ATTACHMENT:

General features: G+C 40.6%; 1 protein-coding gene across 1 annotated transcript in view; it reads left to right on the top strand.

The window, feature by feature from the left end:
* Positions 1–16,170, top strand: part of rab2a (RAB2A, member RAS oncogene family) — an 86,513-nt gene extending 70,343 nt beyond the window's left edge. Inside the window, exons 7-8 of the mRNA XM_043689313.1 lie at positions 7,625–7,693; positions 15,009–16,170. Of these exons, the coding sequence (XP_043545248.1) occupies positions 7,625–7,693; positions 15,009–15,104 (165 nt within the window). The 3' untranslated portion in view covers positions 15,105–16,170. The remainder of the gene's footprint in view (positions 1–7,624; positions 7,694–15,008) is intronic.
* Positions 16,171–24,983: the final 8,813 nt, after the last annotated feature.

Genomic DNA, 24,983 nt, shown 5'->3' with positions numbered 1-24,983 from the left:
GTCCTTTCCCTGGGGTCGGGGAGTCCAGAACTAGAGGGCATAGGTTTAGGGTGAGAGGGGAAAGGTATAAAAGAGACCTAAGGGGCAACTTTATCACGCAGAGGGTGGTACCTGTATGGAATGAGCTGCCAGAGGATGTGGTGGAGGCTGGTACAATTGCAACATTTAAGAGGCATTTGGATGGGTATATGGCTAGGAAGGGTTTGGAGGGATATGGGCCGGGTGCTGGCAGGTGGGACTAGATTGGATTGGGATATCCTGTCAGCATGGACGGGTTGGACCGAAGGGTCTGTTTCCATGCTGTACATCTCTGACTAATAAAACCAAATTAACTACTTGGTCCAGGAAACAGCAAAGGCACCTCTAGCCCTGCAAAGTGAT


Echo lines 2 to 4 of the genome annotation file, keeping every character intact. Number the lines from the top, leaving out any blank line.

The window, feature by feature from the left end:
* Positions 1–16,170, top strand: part of rab2a (RAB2A, member RAS oncogene family) — an 86,513-nt gene extending 70,343 nt beyond the window's left edge. Inside the window, exons 7-8 of the mRNA XM_043689313.1 lie at positions 7,625–7,693; positions 15,009–16,170. Of these exons, the coding sequence (XP_043545248.1) occupies positions 7,625–7,693; positions 15,009–15,104 (165 nt within the window). The 3' untranslated portion in view covers positions 15,105–16,170. The remainder of the gene's footprint in view (positions 1–7,624; positions 7,694–15,008) is intronic.
* Positions 16,171–24,983: the final 8,813 nt, after the last annotated feature.